‘They wanted power’ – Prosecutors, defense make opening statements in Gilliams, Parris trial


“Here come the police.”

Those were the last four words uttered at a Sebastian City Council meeting on April 22, 2020, according to Assistant State Attorney Lev Evans. Evans spoke Tuesday – the first day of trial for former councilmembers Damien Gilliams and Pamela Rapp Parris – who prosecutors said orchestrated an illegal meeting more than a year ago.

Gilliams is represented by Defense Attorney Jeffrey Garland. Parris is represented by Defense Attorney Philip Reizenstein.

Evans, the prosecuting attorney, played security footage of the meeting in the courtroom for the six-person jury. The video showed Gilliams, Parris and former Vice-Mayor Charles Mauti sitting on the dais while the lights were off and the doors were locked to those outside.

In another video of the meeting that was posted to YouTube, the person recording can be heard saying, “Here come the police.” Gilliams can be heard adjourning the meeting before officers arrive.

Prosecutors said the meeting was illegal because the public was not notified, while the defense said there was notice and at least 10 people from the public were present. City officials said Gilliams and Parris tried to oust Mayor Ed Dodd, City Manager Paul Carlisle and City Attorney Manny Anon Jr. in an attempt to take over the city.

“They wanted power. You’ll see that from the recording,” Evans said. “The public would not go along with their plan. They used the pandemic to get what they want.”

Gilliams and Parris both maintain their innocence. Both were charged with perjury and violation of the sunshine law last year.

Mauti was issued a non-criminal violation of the sunshine law after he agreed to cooperate with the state attorney’s office. Mauti pled no contest and was ordered to pay a $500 fine, along with $1,250 in investigative costs, Assistant State Attorney Ryan Butler previously said.

State law prohibits elected officials from discussing business outside of a public meeting. Even though the defense said 10 people were at the meeting, prosecutors said those people were all Gilliams’ friends and supporters.

Power struggle

Garland spoke about a city council meeting held March 18, 2020, a time when the COVID-19 pandemic was slowly making its way to south Florida. A number of items were on the agenda including the reorganization of the city council, providing health insurance for council members and the local state of emergency for COVID-19, officials said.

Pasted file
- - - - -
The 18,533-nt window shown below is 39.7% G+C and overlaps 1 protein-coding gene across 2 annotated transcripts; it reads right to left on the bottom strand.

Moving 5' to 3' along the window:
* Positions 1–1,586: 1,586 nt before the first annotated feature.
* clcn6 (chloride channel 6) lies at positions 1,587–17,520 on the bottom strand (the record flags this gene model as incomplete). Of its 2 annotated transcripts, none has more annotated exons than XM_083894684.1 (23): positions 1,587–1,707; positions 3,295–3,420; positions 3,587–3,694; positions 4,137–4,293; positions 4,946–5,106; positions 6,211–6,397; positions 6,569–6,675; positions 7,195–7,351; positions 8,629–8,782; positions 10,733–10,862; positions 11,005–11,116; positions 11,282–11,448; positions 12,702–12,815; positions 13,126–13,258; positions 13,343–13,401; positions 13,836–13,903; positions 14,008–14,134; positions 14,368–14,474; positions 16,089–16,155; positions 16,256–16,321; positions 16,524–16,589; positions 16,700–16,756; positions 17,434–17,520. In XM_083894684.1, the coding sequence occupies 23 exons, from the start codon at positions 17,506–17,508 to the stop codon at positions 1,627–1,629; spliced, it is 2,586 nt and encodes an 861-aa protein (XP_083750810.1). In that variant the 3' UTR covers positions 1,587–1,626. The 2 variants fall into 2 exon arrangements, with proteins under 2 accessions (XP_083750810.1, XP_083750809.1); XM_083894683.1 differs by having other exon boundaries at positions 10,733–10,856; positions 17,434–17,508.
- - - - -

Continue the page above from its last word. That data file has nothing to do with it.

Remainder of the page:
Garland said Dodd suddenly canceled the meeting without notice, and that all items on the agenda were moved to the next meeting for April 22, 2020. He said the council were to discuss if Dodd would be removed as mayor.

“The minority of council were in favor of policies that the majority questioned,” Garland said.

Prosecutors said Carlisle canceled the April 22 meeting after city officials got an overwhelming response from citizens concerned about COVID-19. Garland said there was no consensus from the city council to cancel the meeting.

“The minority on the council overthrew the established government,” Garland said.

Jim Hill, then a councilmember and now the vice-mayor, previously said city mayors have authority to cancel meetings and declare local state of emergencies under Gov. Ron DeSantis’ emergency order.

“The city manager is an emergency manager. I can transfer my power to him,” Dodd previously said. “The city manager was in his right to cancel the meeting.”

The meeting

City of Sebastian Manager of Information Systems Barbara Brooke-Reese spoke as a witness in the courtroom.

She said all city employees received an email about 2:30 p.m. that same day notifying them the meeting was postponed. About 30 minutes later, officials put up a slide on the city website that read “City of Sebastian meeting scheduled for tonight was postponed.”

Brooke-Reese also said officials put up signs on every door at city hall. The signs read “city hall is closed to the public.”

Prosecutors said Gilliams, Parris and Mauti did not agree with Carlisle’s decision to cancel the meeting. The three, acting as a majority on the council, later met inside the city chambers to hold the meeting and agreed to replace Dodd with Gilliams as mayor, officials said.

City officials said Gilliams, Parris and Mauti also agreed to fire Carlisle and Anon, a claim Gilliams denied. All actions taken at the meeting were a violation of the sunshine law and considered void, Dodd previously said.

Gilliams, Parris and Mauti were booted out of office in a Sept. 15 recall election. Residents voted in former councilman and mayor Bob McPartlan, and newcomers Christopher Nunn and Fred Jones to replace the three officials.

The city of Sebastian sued Gilliams, Parris and Mauti for holding the meeting. The three former city officials countersued, saying the decision to cancel the April 22 meeting was a violation of the city charter.

The trial was expected to resume at 9 a.m. Wednesday in Judge Michael Linn’s courtroom.


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